Witness immunity

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Witness immunity from prosecution occurs when a prosecutor grants immunity to a witness in exchange for testimony or production of other evidence. It is immunity because the prosecutor essentially agrees never to prosecute the crime that the witness might have committed in exchange for the said evidence.

In the United States, the prosecution may grant immunity in one of two forms. Transactional immunity, colloquially known as "blanket" or "total" immunity, completely protects the witness from future prosecution for crimes related to his or her testimony. Use and derivative use immunity prevents the prosecution only from using the witness's own testimony or any evidence derived from the testimony against the witness. However, if the prosecutor acquire evidence substantiating the supposed crime, independently of the witness's testimony, the witness may then be prosecuted for the crime. Prosecutors at the state level may offer a witness either transactional or use and derivative use immunity, but at the federal level, use and derivative use immunity is quite common.[citation needed]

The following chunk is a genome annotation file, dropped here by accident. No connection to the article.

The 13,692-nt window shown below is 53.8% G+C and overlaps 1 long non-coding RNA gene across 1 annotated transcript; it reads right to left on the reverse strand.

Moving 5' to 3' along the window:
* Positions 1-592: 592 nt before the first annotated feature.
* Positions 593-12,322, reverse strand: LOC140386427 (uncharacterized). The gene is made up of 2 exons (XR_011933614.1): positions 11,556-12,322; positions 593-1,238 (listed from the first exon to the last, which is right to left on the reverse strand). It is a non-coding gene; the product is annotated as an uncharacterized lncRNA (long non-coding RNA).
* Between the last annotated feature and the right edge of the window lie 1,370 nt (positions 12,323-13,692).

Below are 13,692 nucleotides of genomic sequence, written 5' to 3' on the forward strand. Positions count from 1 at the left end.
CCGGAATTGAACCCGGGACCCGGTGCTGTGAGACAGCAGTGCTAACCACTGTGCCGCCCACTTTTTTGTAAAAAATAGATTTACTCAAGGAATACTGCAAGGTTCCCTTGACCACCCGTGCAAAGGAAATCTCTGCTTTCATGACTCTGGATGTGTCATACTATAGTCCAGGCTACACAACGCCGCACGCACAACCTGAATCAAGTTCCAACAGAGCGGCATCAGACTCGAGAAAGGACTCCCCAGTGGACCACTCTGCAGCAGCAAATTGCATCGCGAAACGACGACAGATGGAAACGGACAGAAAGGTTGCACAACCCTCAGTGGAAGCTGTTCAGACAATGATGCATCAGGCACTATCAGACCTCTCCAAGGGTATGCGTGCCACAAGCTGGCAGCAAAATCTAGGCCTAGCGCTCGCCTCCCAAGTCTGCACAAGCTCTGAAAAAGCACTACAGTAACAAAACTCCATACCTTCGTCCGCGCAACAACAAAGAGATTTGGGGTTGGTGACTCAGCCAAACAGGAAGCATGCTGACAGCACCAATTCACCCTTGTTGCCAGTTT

Grand jury testimony in the United States[edit]

Witnesses compelled by subpoena to appear before a grand jury are entitled to receive immunity in exchange for their testimony. The grant of immunity impairs the witness's right to invoke the Fifth Amendment protection against self-incrimination as a legal basis for refusing to testify. Per 18 U.S.C. § 6002, a witness who has been granted immunity but refuses to offer testimony may be held in contempt of the court that issued the subpoena. In addition, grand jury witnesses may be prosecuted for perjury or making false statements in their testimony.

In Kastigar v. United States, 406 U.S. 441 (1972), the US Supreme Court confronted the issue of the type of immunity, use or transactional, constitutionally required to compel testimony. The Court ruled that the grant of use and derivative use immunity is sufficient.

Despite Kastigar, the type of immunity required to compel testimony depends on the law of the applicable jurisdiction. Many states, such as New York, exceed the US Constitution by requiring transactional immunity to be accorded to compelled witnesses.[1]

In states in which defendants have a right to testify on their own behalf at a grand jury proceeding, waiver of immunity is a condition of that right.

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